Similarly, Avnet can continue to let its programming staff use the development environments they know best, such as Java and Microsoft .Net. As long as services have the same interfaces and data models, they can exchange data and results consistently, Valcamp says. “We were not going to drop .Net to do just Java, or vice versa,” he notes. The key to successful heterogeneity, Chapman says, is in the services’ design. Developers need to take the time to ensure they are truly abstracted, with no dependencies based on the flavor of technology.
Calculating the payoff
The SOA approach has also provided measurable benefits for application development, Chapman says, such as a 30 percent more efficient quote-to-order process, with an associated reduction in cycle times for order management to minutes from more than a day. Development time at Avnet was reduced by 45 percent for IT projects using SOA versus those that weren’t.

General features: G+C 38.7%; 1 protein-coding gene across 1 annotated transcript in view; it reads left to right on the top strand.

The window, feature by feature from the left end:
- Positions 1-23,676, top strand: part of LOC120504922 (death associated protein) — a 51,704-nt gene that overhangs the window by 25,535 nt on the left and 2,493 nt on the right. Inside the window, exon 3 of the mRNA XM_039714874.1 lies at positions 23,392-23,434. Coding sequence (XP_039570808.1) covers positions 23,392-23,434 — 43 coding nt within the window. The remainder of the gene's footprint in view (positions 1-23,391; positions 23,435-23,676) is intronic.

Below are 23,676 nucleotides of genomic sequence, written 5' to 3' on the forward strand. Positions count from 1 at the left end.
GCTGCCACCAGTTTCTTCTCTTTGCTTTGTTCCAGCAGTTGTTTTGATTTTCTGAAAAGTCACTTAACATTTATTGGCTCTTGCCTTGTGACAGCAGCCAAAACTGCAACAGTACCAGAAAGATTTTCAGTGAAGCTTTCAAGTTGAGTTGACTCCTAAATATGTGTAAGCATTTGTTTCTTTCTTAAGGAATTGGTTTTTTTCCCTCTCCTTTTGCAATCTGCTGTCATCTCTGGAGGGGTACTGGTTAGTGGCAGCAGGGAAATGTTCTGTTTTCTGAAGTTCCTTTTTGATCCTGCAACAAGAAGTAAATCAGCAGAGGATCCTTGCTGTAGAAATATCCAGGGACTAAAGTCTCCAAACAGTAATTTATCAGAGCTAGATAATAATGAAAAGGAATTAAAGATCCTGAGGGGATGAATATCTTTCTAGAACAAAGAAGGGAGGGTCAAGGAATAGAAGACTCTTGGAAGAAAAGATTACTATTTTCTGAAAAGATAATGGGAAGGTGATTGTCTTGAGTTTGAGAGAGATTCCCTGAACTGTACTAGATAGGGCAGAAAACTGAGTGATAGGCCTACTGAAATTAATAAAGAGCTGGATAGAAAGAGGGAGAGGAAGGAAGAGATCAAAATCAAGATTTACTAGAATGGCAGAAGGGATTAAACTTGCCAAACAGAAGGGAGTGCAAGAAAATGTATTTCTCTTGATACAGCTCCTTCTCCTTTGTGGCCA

Some benefits are harder to quantify, because they come from increased business activity, presumably due to the company’s ability to execute faster and more effectively.
Chapman believes, for example, that Avnet boosted its software distribution business from tens of millions in sales to hundreds of millions of dollars by providing EDI links to its customer base over a two-month period. And he says that a new integrated quoting process, implemented as a set of services, reduced one division’s labor usage by 20,000 hours per year — an efficiency gain of 20 percent — and simplified the process for clients, as well.
Chapman says the new order process alone has boosted revenues by more than $200 million without staffing increases. With ROI like that, the pain of transforming architecture is worth it.